THRASH TO WINDWARD: Swan 60 Delivery from Florida to Tortola

Foredeck in art mode

This is called going against the flow: sailing from Florida to the W’Indies against the prevailing easterly tradewinds. I did something similar many years ago, moving a Taswell 56 from Great Exuma in the Bahamas to St. Thomas, and remember it as an exercise in gross masochism. Like banging your head against a wall… for days on end. When you do it in little hops, from one Bahamian island to the next, they call it the Thorny Path. When you do it all in one fell swoop they should maybe call it the Quantum Thorny Leap.

My first piece of advice, if you’re thinking of trying this: go in a big boat! That Taswell was OK, but as I recall it sure did slam a lot jumping off waves. Hence the head-banging simile. This time I was on a Swan 60, newly purchased by Bob and Kristin Beltrano, a pair of airline pilots, who are well known in Swan circles as the owners of Nai’a, the Swan 53 they had previously owned for 15 years and which they had lived aboard for the past 10 years, cruising and racing her around the islands each winter.

The new Nai’a, ex-Kalevala, was originally built in 2003, to a German Frers design, and is actually a pretty unique boat, as you can see in this listing here. With her reconfigured transom she actually measures over 64 feet long and has a highly customised interior. The most important thing, from our perspective, is that she also has a smooth motion going to weather in a seaway. No slamming! None at all during the six-some days I was aboard.


Interior layout of Nai’a, ex-Kalevala


Model of Kalevala (you can read a description and see more pix of said model here) showing her underbody. I can’t tell you why exactly, but something about this shape severely reduces head-banging when sailing to windward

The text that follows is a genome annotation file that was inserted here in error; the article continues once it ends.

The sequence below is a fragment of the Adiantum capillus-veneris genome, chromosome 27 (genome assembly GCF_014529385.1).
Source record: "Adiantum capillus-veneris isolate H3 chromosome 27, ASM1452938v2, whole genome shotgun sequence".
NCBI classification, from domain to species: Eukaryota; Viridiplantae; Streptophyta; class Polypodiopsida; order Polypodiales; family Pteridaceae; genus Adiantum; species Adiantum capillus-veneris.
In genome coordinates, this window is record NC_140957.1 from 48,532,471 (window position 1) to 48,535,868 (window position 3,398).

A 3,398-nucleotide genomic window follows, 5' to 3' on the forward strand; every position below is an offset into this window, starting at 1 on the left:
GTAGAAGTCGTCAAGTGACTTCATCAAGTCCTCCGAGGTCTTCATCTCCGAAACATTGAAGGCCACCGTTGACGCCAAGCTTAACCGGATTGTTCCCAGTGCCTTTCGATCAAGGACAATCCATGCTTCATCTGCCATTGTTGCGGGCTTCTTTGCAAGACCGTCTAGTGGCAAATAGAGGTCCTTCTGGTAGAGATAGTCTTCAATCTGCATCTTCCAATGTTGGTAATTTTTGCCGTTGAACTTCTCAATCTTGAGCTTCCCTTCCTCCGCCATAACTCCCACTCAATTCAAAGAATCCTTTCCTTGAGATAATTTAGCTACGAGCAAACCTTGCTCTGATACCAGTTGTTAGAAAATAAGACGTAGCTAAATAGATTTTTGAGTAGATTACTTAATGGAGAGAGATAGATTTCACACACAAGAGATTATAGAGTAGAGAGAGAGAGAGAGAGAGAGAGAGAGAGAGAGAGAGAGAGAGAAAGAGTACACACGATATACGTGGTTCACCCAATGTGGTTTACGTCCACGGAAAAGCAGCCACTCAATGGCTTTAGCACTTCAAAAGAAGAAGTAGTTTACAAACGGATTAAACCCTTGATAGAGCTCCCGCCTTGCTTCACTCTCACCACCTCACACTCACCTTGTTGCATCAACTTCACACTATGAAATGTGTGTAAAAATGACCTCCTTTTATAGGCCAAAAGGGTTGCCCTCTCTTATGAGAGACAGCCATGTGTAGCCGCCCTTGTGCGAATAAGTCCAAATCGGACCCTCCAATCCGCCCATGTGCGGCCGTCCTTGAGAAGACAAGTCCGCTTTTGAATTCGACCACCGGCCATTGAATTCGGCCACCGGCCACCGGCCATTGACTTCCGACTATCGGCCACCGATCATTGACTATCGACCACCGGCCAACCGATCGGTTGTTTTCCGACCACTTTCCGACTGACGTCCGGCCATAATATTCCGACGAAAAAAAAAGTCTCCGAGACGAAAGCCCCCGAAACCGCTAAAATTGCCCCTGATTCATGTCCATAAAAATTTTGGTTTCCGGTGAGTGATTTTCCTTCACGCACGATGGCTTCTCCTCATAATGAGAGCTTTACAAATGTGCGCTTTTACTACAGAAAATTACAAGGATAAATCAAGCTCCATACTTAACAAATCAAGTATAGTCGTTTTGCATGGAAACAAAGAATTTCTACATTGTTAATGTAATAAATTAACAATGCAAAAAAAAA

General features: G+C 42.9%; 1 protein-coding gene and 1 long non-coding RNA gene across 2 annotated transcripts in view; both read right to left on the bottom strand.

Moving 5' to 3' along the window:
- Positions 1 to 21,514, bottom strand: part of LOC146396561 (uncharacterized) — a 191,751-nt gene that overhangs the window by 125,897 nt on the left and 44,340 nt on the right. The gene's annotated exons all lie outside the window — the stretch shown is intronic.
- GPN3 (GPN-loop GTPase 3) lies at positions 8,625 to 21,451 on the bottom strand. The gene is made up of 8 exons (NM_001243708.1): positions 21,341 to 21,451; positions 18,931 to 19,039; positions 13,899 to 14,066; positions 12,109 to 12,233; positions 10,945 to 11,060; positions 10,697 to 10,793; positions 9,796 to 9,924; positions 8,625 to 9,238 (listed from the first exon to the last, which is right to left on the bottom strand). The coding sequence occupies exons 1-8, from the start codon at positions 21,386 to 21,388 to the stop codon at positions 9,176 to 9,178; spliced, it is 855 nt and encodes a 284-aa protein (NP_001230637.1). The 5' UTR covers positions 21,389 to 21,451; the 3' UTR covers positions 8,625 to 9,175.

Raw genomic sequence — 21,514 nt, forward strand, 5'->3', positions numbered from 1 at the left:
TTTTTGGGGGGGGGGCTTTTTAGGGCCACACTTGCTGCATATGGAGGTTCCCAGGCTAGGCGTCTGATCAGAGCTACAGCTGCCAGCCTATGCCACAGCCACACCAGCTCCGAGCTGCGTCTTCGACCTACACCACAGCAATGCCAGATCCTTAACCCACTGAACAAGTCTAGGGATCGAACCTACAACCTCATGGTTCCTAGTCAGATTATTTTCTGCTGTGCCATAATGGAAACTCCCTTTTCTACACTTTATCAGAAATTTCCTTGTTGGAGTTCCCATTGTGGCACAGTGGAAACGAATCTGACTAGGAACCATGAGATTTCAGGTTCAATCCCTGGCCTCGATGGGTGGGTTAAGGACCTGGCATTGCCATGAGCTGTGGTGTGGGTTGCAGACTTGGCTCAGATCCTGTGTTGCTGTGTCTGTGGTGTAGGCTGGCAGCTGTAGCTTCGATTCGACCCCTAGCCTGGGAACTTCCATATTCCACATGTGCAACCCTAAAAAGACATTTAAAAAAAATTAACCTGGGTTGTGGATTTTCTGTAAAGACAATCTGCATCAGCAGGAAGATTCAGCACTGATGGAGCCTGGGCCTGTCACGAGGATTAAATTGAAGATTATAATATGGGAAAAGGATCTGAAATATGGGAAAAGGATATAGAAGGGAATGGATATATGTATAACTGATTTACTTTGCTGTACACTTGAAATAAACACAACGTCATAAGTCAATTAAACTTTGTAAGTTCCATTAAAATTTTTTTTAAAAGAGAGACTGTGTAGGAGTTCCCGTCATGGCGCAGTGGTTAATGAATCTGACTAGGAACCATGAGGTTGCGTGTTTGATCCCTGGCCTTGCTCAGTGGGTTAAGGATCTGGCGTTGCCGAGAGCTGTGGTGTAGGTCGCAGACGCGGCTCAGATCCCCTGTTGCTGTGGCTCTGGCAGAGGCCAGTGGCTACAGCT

Not that we didn’t have some problems. Bob and Kristin have only owned the boat for a little over a month (it was shipped over from Europe) and had only been able to spend a week working on it before we took off from West Palm Beach last Thursday. We were in a fantastic rush that morning! To squeeze out the Lake Worth inlet with our 10 feet of draft, we needed to be off by 10 a.m. to catch high tide, but as of 8:30 we still had to tend to the following: 1) supervise a pair of painters who came to clear-coat the newly repainted transom; 2) figure out what was wrong with the raw-water inlet for the refrigeration system; and 3) take on several hundred gallons of fuel and water.

I never thought we’d make it, but somehow we did and dropped our lines at precisely 10:15.

The problem with the refrigeration inlet proved to be semi-spectacular. Not only were its two strainers choked with weed, but we also extracted a four-inch length of sugar cane that somehow got rammed up inside the through-hull fitting.

Engine room

Loyal crew member Stephane Caiveau assumes the position while clearing the strainers

Sugar cane

The offending sugar-cane stalk, which Stephane pulled out of the through-hull after diving on the hull. (Sorry this shot is so out of focus!) I refuse to believe this thing was just sucked up the inlet. Someone had to have put it there

Then, after we finally slipped out the inlet and were only a few miles offshore, the engine started overheating.


Check exhaust

Bob checks the flow of water coming out the exhaust… and is disappointed